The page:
For the last few months, VoIP users in Belize have been up in arms at what they perceive to be an organized effort by Belize Telecommunications Limited to block outgoing calls over Vonage, Skype and other Internet phone service providers.
Online forums have bristled with frustrated posts. The Vonage Forum has a busy thread on the subject. And last Friday, the Belize Free Internet Consortium posted this:
Have you been a regular user of Skype, Vonage, SpeakEasy, VerizonSpeak and others? Noticed that lately you've been experiencing trouble connecting and utilizing these services? Silent moments, repeated sounds, buzzes?Here's the good news: it's almost certainly fixable. The bad news? WE MUST lobby the Public Utilities Commission (PUC) to fix it.
VoIP customers around the world are discovering that their calls cannot be connected because telecom companies (like BTL) are blocking the movement of such traffic across the net.
It turns out that BTL has jammed the signal on VoIP (voice over internet protocol). They have gone as far as jamming chat and messenger programs like GoogleTalk, MSN Messenger, Yahoo Voice and other. What this means, simply, is that BTL is mandating what you should and should not do with your internet connection.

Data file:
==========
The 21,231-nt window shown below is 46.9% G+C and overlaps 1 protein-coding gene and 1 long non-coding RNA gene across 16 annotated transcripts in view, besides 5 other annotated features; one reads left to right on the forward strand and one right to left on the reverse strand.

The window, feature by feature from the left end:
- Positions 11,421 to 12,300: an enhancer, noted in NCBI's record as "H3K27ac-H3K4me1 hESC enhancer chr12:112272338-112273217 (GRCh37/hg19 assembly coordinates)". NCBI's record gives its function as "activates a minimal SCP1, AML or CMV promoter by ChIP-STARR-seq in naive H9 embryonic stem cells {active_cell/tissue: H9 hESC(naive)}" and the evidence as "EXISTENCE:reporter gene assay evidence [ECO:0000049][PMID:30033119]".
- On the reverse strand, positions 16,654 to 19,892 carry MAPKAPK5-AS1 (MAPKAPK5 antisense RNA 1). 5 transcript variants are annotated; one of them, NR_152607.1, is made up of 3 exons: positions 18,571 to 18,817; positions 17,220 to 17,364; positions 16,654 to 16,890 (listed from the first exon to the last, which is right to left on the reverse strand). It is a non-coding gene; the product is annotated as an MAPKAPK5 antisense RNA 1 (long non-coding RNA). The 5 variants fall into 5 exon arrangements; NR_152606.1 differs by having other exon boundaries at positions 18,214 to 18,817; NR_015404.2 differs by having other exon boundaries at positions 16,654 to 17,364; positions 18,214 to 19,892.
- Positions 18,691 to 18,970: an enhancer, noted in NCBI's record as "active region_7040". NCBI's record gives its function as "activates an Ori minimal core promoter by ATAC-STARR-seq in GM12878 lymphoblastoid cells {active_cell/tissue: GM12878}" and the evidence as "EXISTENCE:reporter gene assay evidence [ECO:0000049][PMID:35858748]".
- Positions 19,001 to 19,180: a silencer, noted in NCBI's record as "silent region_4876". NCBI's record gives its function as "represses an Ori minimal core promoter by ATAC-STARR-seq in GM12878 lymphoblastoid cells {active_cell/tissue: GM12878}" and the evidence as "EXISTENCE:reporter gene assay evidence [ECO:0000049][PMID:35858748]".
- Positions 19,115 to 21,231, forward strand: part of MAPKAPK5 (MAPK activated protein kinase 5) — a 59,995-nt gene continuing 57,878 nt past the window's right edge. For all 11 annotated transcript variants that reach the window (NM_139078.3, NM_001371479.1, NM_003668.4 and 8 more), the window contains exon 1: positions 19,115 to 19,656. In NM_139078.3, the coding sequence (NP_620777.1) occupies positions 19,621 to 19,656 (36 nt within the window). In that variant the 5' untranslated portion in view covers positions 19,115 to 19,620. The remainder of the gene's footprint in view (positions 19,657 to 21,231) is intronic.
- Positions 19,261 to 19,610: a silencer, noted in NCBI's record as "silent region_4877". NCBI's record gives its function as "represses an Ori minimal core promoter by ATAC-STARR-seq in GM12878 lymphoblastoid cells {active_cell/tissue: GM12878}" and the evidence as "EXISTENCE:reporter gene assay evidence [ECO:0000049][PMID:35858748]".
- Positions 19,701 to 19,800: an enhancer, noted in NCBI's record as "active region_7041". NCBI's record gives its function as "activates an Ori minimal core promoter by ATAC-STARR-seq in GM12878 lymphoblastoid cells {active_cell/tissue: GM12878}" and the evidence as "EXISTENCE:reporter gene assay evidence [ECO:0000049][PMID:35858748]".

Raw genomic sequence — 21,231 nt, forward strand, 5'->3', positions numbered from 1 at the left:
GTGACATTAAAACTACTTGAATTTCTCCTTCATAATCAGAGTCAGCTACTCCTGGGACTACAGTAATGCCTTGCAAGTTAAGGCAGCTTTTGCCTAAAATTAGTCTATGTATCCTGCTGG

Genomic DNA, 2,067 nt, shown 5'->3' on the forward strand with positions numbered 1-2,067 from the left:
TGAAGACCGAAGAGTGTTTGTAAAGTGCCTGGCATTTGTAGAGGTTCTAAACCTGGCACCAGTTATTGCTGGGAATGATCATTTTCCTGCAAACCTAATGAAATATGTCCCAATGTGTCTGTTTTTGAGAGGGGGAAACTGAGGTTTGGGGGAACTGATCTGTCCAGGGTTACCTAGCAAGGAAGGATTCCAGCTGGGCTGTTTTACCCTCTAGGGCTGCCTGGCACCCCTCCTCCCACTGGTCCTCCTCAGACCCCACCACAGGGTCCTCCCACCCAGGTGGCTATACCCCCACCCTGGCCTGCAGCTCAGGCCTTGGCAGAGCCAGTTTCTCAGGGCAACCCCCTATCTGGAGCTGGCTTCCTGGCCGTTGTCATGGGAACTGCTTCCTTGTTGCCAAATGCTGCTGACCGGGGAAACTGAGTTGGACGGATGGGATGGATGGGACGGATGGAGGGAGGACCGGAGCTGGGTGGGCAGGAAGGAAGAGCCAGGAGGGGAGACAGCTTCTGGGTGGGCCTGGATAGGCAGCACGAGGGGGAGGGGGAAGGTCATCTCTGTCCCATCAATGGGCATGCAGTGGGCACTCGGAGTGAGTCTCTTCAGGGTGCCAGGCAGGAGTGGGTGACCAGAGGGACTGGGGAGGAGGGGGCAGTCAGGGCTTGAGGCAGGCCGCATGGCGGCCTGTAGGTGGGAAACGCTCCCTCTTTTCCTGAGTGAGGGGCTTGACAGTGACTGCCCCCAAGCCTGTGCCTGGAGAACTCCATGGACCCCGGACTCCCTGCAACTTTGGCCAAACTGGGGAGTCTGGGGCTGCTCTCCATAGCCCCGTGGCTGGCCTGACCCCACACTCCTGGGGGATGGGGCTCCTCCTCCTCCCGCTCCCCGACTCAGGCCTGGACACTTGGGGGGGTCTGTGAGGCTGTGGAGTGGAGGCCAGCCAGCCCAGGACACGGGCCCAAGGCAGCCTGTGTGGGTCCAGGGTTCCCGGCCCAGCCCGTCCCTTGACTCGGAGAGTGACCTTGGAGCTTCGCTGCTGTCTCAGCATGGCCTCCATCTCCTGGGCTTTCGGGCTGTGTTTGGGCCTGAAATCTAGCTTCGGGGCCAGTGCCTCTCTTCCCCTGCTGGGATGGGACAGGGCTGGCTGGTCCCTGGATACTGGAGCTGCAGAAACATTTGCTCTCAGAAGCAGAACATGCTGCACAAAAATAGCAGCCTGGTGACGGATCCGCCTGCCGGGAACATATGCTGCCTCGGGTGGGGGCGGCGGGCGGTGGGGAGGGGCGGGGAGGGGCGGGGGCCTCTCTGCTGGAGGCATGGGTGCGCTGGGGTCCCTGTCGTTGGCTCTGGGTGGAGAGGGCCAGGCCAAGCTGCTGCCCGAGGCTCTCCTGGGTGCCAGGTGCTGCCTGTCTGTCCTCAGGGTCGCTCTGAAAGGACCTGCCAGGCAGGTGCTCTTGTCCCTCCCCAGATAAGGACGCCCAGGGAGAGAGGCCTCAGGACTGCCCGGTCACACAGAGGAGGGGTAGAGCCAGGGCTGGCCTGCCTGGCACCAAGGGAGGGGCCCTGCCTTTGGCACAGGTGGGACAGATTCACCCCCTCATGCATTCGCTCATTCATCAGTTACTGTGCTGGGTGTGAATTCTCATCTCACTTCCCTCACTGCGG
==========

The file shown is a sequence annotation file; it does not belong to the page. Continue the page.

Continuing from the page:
This continues to create a monopoly which BTL should no longer have and forces us to continue to pay exorbitant prices per minute for international calls. It is unwarranted for Belizeans to be held hostage by one company who already makes a substantial profit with fixed lines, cellular services, Internet fee and various other services.
The BTIA would like your assistance in surveying the effects of BTL's actions on providing your products and services. Once we have ascertained the extent of effect, we will forward an official position to the PUC.
Well, on Wednesday, the Belize PUC will hold a hearing on the matter. Expect to hear from some very influential people, such as Andrew Godoy, director of the Belize Tourism Industry Association. “The Board is appalled by the actions of BTL,” Godoy tells the San Pedro, Belize Sun. "We have heard from many of our constituents and this is negatively impacting their business."
When the tourism industry in that part of the world gets fired up, they can move mountains- and governments. I mean, the Aruba tourism establishment yelled long and hard for some action on the Natalie Holloway case, and finally their influence seems to be prevailing over the connections of some of the suspect's families to the establishment. I
know that Belize is not Aruba, but there's tourism's loud voice campaigning against a monopoly. This one is going to get real interesting.